Thus, various suitable parts, elements, sub-assemblies and overall assemblies plus other equippage for utilization, as well as working details, embodimental instructions and parameters and other specifies of the invention are also set forth in the following Specification.
The invention is pictorially demonstrated in and by the fifteen (15) views of the accompanying Drawing (all of which, for simplicity and convenience, are illustrated in a more-or-less schematic and/or fanciful manner of representation and utilize insofar as possible the same reference numerals for like and/or similar parts and/or elements) wherein, as they are to be taken in conjunction with the Specification that follows:
FIG. 1 is a fanciful, partly broken-away, side elevation view of the essentials of a motorcycle (also representative of a like or equivalent vehicle) to the extent necessary to be illustrated in order to show inclusion therewith and thereon of the safety-release back rest provision and development in accordance with the present invention;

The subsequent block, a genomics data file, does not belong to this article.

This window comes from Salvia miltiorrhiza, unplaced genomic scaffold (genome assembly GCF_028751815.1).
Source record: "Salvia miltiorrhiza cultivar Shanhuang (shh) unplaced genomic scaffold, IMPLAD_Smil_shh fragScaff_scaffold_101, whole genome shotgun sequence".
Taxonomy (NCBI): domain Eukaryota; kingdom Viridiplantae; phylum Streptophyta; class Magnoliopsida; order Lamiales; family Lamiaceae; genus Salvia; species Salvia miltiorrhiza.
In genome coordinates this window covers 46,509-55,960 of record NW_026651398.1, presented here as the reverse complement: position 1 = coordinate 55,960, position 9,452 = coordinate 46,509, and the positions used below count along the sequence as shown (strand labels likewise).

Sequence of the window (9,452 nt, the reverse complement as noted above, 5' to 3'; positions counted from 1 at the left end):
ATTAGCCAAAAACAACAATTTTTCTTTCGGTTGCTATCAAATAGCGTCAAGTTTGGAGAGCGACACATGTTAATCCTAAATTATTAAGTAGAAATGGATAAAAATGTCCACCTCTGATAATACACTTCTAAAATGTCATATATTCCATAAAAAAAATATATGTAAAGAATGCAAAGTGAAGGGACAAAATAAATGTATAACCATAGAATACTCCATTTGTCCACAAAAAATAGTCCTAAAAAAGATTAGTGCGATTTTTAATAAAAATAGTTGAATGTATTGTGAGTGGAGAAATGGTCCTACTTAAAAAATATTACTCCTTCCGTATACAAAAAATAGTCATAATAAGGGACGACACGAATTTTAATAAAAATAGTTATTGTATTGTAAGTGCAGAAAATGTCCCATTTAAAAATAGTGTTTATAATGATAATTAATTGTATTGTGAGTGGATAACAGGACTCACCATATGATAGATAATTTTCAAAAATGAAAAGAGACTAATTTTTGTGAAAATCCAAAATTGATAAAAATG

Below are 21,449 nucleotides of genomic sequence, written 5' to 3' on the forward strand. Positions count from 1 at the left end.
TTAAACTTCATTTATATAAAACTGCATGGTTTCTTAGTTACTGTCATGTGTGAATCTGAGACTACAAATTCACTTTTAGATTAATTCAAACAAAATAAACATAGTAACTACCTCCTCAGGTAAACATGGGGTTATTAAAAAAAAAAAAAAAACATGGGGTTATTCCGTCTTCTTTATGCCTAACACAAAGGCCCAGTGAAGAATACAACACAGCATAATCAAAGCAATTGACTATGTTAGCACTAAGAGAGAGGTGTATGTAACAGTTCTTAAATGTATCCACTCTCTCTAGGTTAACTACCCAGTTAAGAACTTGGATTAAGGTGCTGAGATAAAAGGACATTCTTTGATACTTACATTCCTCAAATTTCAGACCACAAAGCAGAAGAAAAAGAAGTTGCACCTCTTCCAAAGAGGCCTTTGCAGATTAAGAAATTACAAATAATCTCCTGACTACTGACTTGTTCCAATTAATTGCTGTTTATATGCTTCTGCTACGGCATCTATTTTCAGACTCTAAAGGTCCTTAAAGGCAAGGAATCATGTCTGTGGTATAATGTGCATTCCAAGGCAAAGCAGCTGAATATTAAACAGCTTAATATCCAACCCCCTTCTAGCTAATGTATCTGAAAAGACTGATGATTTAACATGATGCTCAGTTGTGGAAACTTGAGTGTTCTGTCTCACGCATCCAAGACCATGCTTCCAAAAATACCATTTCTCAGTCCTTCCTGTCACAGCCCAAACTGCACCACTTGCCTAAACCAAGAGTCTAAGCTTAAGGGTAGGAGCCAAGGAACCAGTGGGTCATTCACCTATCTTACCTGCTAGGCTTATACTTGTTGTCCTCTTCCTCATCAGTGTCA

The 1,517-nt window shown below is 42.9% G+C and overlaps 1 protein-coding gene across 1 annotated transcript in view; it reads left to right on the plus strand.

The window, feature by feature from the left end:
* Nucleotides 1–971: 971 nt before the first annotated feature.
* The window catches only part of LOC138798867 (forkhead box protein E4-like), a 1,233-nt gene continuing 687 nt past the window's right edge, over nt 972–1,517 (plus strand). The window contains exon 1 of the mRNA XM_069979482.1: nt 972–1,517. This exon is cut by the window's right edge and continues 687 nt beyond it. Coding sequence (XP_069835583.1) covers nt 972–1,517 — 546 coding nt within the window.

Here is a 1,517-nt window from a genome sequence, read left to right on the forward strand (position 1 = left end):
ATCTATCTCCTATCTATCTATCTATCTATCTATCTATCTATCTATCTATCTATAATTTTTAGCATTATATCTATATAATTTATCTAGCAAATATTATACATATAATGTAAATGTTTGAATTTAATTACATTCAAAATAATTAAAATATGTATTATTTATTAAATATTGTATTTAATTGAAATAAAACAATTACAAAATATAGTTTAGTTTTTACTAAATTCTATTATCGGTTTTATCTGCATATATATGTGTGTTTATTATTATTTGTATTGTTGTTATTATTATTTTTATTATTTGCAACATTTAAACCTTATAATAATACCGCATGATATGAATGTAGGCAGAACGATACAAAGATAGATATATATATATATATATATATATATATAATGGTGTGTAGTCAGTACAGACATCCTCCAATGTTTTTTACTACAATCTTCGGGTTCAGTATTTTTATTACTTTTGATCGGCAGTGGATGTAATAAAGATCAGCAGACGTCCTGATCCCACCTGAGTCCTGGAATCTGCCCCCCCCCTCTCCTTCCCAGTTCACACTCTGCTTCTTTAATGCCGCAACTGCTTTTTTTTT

FIG. 2 is a fanciful top view of a motorcycle demonstrating in different aspect some of the features brought forth in FIG. 1 and also brings out a possible variation in the back-rest strap-connecting and supporting arrangement in assemblies in accordable with the invention;
FIG. 3 is a plan view, partly in section, of one embodiment of the essential releasing component to safely disengage the back-rest connection when actuated by rider weight relief on or removal of sitting pressure from the seat of a motorcycle equipped pursuant to the invention;